THE BLOG
08/29/2013 11:20 am ET Updated Oct 29, 2013

Steve Ballmer: A Legend

I asked Bill Gates at Abu Dhabi Media Summit, last year, if he'd ever come back to run Microsoft to re-define its path. He answered: he already puts 15 percent of his time advising Microsoft and will continue to do so. And that he is fully committed to his philanthropic cause -- a cause bigger than Microsoft.

My question and Bill's answer referenced Steve Jobs, not Ballmer. I didn't ask Bill Gates if a leadership change was needed. As I deeply believed that Steve Ballmer was the best professional CEO available to run Microsoft. Bill Gates also believed so. Until, of course, Ballmer's sudden retirement.

A balanced view of Steve Ballmer's performance can only be seen if we compare Steve Ballmer's performance to that of legendary CEOs like Jack Welsh, former GE CEO. Ballmer leaves Welsh in dust if you look at the core metric of a public company's CEO performance: rate of growth in profitability.

Steve Ballmer was not Microsoft's co-founder. He was not an inventor. He was the first business hire at Microsoft and a trusted friend of Bill Gates.

Ballmer's story is a story of friendship and loyalty (to Bill and Microsoft) that will be told and researched in management literature for decades. In a world where most co-founders can't work with each other past fund raising, Steve Ballmer, an employee, remained Bill's confidant and loyalist for two decades and eventually accepted the responsibility of running the company when he was asked.

Bill Gates chose Steve Ballmer. Bill Gates led the vision of Microsoft until he retired in August 2008, roughly five years ago. At that time Steve Ballmer remained the best choice for the CEO position. At D6, Bill Gates and Steve Ballmer appeared in a joint interview few months ahead of Bill's retirement, to make just that point.

The iPhone and iPad revolution and the rise of Apple in the past five years is not Microsoft's failure.

The greatest achievement of Steve Ballmer with respect to competing with iPhone was not to copy it, but to re-think Windows and eventually release the world's first and only cross-device and unified operating system, Windows 8. Mighty Apple and King Google are light years away from unifying their mobile and desktop operating systems.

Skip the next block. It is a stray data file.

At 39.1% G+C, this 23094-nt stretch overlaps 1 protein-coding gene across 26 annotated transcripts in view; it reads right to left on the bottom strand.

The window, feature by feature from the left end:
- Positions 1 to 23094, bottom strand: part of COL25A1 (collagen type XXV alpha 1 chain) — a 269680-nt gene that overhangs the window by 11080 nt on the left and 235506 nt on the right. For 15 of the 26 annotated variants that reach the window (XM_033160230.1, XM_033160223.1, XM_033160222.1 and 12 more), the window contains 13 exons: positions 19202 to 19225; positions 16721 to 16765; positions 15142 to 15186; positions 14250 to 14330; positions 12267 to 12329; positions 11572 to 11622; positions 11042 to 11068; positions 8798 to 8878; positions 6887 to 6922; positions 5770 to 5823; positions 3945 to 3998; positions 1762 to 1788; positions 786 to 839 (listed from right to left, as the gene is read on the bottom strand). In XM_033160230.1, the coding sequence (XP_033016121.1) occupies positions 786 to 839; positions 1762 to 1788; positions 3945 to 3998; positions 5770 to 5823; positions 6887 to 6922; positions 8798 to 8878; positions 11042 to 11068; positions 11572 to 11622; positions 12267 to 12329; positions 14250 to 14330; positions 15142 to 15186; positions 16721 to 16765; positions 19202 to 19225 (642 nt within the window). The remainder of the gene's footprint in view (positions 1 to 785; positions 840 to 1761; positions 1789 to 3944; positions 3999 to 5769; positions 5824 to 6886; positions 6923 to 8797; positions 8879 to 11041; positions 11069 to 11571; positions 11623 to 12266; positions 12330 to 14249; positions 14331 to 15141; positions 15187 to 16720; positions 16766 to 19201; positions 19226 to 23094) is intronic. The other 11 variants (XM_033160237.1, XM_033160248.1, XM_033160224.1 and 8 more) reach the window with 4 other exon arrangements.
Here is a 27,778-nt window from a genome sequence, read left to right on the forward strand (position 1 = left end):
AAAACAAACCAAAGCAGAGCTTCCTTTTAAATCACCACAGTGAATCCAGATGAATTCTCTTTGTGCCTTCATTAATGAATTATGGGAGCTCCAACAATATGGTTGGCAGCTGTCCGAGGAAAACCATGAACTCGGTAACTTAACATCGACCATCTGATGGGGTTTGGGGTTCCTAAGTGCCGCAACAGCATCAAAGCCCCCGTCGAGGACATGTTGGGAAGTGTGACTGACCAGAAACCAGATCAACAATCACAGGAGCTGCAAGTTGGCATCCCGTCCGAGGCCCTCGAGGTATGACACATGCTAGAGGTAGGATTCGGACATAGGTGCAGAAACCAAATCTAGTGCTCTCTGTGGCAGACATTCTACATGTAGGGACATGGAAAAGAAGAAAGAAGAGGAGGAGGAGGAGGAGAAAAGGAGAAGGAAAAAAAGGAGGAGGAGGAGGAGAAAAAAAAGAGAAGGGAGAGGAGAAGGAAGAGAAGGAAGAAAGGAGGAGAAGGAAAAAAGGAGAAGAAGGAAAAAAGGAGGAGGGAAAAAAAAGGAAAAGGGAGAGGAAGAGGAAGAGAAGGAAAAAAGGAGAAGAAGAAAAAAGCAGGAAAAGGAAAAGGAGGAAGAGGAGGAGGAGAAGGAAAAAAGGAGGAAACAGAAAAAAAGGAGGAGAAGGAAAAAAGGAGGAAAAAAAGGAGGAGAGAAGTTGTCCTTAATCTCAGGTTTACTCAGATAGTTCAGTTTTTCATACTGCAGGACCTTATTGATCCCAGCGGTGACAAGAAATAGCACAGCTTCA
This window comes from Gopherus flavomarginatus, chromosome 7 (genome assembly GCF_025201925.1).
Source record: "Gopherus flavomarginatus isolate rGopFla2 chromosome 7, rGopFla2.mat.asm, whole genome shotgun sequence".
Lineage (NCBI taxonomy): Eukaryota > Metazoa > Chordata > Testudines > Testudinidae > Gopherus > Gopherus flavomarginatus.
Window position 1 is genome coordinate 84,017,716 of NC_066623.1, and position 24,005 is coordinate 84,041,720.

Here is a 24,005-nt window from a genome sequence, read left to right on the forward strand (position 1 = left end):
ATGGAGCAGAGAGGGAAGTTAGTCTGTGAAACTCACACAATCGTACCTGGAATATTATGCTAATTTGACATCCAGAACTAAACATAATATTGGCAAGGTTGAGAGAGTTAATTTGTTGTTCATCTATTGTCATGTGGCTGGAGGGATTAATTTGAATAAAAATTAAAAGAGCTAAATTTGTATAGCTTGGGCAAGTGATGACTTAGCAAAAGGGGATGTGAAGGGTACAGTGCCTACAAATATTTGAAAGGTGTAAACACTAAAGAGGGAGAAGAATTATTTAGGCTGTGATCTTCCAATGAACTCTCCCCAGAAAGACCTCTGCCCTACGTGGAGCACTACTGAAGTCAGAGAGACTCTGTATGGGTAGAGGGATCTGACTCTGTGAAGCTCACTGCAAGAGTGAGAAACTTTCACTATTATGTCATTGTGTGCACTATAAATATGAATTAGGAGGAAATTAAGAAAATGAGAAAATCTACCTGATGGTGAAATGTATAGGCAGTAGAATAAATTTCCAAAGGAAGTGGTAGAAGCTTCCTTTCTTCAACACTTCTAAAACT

Google did what Microsoft chose not to: copied the iPhone. After failing to copy BlackBerry in a timely fashion, Google decided to copy the iPhone. Late Steve Jobs called Android a "stolen product" and vowed to "right the wrong".

In 2012, 87 percent of Google's $50 billion in revenues came from advertising. Steve Ballmer clearly saw the online advertising opportunity and went after it in a very elegant and strategic way. Microsoft launched Bing in 2009 after Yahoo's founder failed to accept Ballmer's acquisition offer. Bing's elegant design and aggressive mass advertising ushered a new era of tech advertising. Bing forced Google to up its game in design and make its search results page less cluttered. Today, Bing is the second largest search platform.

Ballmer saw the social revolution coming. In 2007, Microsoft pumped $250 million in Facebook making Facebook worth $15 billion, at that time. Microsoft Advertising helped sell ads for Facebook in the early days of the partnership and continues to help Facebook in their advertising business. Facebook is deeply integrated with Bing Maps, Bing Translation and Bing Search.

Ballmer seized the opportunity to buy Skype, beautifully integrated the acquisition and killed MSN Messenger.

Under Ballmer's leadership Microsoft built one of the most robust cloud infrastructures in the world. Windows Azure out competes Amazon Web Services (AWS) in performance. My company prefers AWS because of its cost effectiveness, not performance. If price and costs are equal, we'd move everything to Windows Azure today.

In the past year, Microsoft has brought discontinuous change and radical innovation to most of its products and organization.